Jeph Jacques's comics discussion forums

  • 21 Apr 2019, 09:44
  • Welcome, Guest
Please login or register.

Login with username, password and session length
Advanced search  
Pages: 1 ... 17 18 [19]   Go Down

Author Topic: English is weird  (Read 97813 times)

Tova

Re: English is weird
« Reply #900 on: 19 Mar 2019, 16:09 »

Does it bother anyone else when someone says or writes "All of a sudden" instead of "Suddenly" when conveying a story?

Not really. You are generally better off conveying a sudden event implicitly through your prose than by explicitly saying so via either of the expressions above.
Logged
"There is no expedient to which a man will not resort to avoid the real labor of thinking." - Sir Joshua Reynolds (paraphrased)

JoeCovenant

  • Scrabble hacker
  • *****
  • Offline Offline
  • Posts: 1,348
Re: English is weird
« Reply #901 on: 20 Mar 2019, 01:22 »

Does it bother anyone else when someone says or writes "All of a sudden" instead of "Suddenly" when conveying a story?

If it's being used as dialogue, then nit a problem.
But if part of the prose/narration, then editors HATE that word...
Logged
Covenant
A Man With Far Too Much Time On His Hands

oddtail

  • Psychopath in a hockey mask
  • ****
  • Offline Offline
  • Posts: 615
Re: English is weird
« Reply #902 on: 20 Mar 2019, 02:13 »

I'm confused. I was under the impression that "all of a sudden" is correct. What's wrong with the expression?
Logged

pwhodges

  • Admin emeritus
  • Awakened
  • *
  • Offline Offline
  • Posts: 15,880
  • I'll only say this once...
    • My home page
Re: English is weird
« Reply #903 on: 20 Mar 2019, 02:27 »

Agreed - it's a perfectly natural idiom to me, expressing more surprise and drama than a simple suddenly.
Logged
"Being human, having your health; that's what's important."  (from: Magical Shopping Arcade Abenobashi )
"As long as we're all living, and as long as we're all having fun, that should do it, right?"  (from: The Eccentric Family )

Tova

Re: English is weird
« Reply #904 on: 20 Mar 2019, 02:40 »

Grammatically, it's perfectly fine.

Then there's "all of the sudden." TIL.
Logged
"There is no expedient to which a man will not resort to avoid the real labor of thinking." - Sir Joshua Reynolds (paraphrased)

Morituri

  • Bling blang blong blung
  • *****
  • Offline Offline
  • Posts: 1,192
Re: English is weird
« Reply #905 on: 20 Mar 2019, 13:03 »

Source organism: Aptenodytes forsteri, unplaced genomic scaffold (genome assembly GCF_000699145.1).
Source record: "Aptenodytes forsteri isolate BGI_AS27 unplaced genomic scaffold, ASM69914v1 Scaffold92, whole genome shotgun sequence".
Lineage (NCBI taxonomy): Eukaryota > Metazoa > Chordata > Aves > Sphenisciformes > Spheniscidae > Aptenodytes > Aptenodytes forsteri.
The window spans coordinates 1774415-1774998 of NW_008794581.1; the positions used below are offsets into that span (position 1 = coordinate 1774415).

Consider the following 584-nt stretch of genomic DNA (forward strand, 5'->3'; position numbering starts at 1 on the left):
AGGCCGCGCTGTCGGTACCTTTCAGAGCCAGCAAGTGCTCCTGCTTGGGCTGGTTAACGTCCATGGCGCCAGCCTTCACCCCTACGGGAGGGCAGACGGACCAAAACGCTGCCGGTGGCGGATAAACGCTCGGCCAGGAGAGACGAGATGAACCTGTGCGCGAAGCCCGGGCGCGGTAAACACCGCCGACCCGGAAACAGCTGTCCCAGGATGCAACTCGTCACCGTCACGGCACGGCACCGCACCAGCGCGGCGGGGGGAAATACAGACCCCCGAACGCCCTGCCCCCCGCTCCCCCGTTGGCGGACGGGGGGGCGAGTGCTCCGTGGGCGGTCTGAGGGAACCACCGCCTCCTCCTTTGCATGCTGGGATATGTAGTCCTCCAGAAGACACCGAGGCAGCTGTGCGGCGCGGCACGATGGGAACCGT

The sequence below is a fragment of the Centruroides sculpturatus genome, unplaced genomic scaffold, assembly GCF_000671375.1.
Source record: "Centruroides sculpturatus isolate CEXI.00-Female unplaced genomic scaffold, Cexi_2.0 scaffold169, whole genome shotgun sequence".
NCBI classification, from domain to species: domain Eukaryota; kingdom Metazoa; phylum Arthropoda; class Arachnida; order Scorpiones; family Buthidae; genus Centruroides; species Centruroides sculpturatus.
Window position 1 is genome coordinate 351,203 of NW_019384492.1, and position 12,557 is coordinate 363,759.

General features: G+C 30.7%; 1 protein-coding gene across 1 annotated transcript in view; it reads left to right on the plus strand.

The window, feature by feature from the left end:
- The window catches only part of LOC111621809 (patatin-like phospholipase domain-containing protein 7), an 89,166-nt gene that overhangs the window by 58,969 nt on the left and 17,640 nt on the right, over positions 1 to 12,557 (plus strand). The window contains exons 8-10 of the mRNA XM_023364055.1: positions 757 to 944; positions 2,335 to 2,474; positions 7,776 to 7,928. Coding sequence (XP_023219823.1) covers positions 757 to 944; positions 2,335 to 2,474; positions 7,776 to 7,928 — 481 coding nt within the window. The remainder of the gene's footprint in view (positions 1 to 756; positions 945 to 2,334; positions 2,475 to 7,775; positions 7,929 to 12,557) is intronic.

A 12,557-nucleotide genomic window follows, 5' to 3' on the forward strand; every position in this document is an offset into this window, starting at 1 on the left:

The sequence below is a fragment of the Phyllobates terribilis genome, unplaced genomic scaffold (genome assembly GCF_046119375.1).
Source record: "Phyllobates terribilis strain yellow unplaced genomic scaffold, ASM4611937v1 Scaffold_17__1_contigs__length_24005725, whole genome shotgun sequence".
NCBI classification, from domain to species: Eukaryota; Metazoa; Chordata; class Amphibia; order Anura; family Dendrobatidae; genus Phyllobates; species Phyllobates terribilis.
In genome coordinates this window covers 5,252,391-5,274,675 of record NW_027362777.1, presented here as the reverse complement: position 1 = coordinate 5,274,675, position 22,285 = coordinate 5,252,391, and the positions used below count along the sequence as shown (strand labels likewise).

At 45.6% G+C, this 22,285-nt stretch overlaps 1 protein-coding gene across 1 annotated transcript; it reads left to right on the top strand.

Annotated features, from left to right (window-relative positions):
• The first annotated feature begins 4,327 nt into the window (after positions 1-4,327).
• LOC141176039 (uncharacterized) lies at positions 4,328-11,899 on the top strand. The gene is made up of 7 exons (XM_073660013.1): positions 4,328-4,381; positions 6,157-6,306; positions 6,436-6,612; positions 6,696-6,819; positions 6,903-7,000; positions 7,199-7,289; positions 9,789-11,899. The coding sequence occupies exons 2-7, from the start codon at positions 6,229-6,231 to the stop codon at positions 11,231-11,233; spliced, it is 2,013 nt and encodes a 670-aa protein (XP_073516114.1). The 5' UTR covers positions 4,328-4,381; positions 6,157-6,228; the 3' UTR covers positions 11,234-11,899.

I'm just going to take a moment here to mourn the loss of the word "elite" - which used to designate those distinguished by their great capability - as opposed to "privileged" which used to designate those distinguished by their position in society. 

Now that it has been co-opted as part of a narrative about privileged people abusing their positions, we have a diminished capacity for talking about the great athletes, the geniuses, the autodidacts and original thinkers, the disciplined students, the insightful and enlightened, and those of great spirit, generosity, and character.  Or at least for talking about them in a way that doesn't begin with casting them in suspicion of having and abusing undeserved social standing.
Logged

Tova

Re: English is weird
« Reply #906 on: 22 Mar 2019, 20:05 »

Momentarily means for a moment, not in a moment, you barbarians. Try presently.
Logged
"There is no expedient to which a man will not resort to avoid the real labor of thinking." - Sir Joshua Reynolds (paraphrased)

pecoros7

  • Bizarre cantaloupe phobia
  • **
  • Offline Offline
  • Posts: 224
  • She/her or they/them
Re: English is weird
« Reply #907 on: 29 Mar 2019, 19:21 »

Momentarily means for a moment, not in a moment, you barbarians. Try presently.

"Ladies and gentlemen, we will be landing momentarily, so please prepare to unboard the plane as quickly as possible. We will not be coming to a full stop."

I'm just going to take a moment here to mourn the loss of the word "elite" - which used to designate those distinguished by their great capability - as opposed to "privileged" which used to designate those distinguished by their position in society. 

Now that it has been co-opted as part of a narrative about privileged people abusing their positions, we have a diminished capacity for talking about the great athletes, the geniuses, the autodidacts and original thinkers, the disciplined students, the insightful and enlightened, and those of great spirit, generosity, and character.  Or at least for talking about them in a way that doesn't begin with casting them in suspicion of having and abusing undeserved social standing.

As adjectives, we still have "exemplary", "exceptional", "foremost", "preeminent" and "supreme". and for the noun we have "exemplar", "elect", "choice", "cream" and "top". English is replete with words to say very nearly the same thing.
Logged

Is it cold in here?

  • Administrator
  • Awakened
  • ******
  • Offline Offline
  • Posts: 18,889
  • He/him/his pronouns
Re: English is weird
« Reply #908 on: 30 Mar 2019, 14:09 »

Logged
"Non-compliance is a social skill"
Quote from: an unnamed minister's sermon
In your face, darkness!  We are the light and we outnumber you!
Pages: 1 ... 17 18 [19]   Go Up